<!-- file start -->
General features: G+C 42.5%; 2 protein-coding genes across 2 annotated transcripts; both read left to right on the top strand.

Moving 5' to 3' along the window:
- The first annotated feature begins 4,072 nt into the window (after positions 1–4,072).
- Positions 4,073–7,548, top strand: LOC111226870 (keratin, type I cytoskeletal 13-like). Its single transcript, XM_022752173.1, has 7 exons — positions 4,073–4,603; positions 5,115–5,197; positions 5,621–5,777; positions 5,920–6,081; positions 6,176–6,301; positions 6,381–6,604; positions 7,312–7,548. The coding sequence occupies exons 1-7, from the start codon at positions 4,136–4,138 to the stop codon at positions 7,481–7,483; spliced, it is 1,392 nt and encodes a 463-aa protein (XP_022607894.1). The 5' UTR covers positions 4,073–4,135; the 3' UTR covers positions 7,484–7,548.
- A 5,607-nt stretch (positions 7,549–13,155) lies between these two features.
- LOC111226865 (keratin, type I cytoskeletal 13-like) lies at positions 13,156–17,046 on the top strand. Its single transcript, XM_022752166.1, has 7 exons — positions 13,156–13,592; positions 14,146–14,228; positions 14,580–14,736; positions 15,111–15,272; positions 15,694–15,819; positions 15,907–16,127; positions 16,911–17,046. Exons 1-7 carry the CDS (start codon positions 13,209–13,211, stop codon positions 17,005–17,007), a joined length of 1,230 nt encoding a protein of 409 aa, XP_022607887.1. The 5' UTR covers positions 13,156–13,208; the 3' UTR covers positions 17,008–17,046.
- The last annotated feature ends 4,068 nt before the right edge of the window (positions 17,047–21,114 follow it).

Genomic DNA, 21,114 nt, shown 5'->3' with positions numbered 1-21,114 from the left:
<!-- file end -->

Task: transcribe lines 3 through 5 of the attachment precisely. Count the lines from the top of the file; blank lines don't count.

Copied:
- The first annotated feature begins 4,072 nt into the window (after positions 1–4,072).
- Positions 4,073–7,548, top strand: LOC111226870 (keratin, type I cytoskeletal 13-like). Its single transcript, XM_022752173.1, has 7 exons — positions 4,073–4,603; positions 5,115–5,197; positions 5,621–5,777; positions 5,920–6,081; positions 6,176–6,301; positions 6,381–6,604; positions 7,312–7,548. The coding sequence occupies exons 1-7, from the start codon at positions 4,136–4,138 to the stop codon at positions 7,481–7,483; spliced, it is 1,392 nt and encodes a 463-aa protein (XP_022607894.1). The 5' UTR covers positions 4,073–4,135; the 3' UTR covers positions 7,484–7,548.
- A 5,607-nt stretch (positions 7,549–13,155) lies between these two features.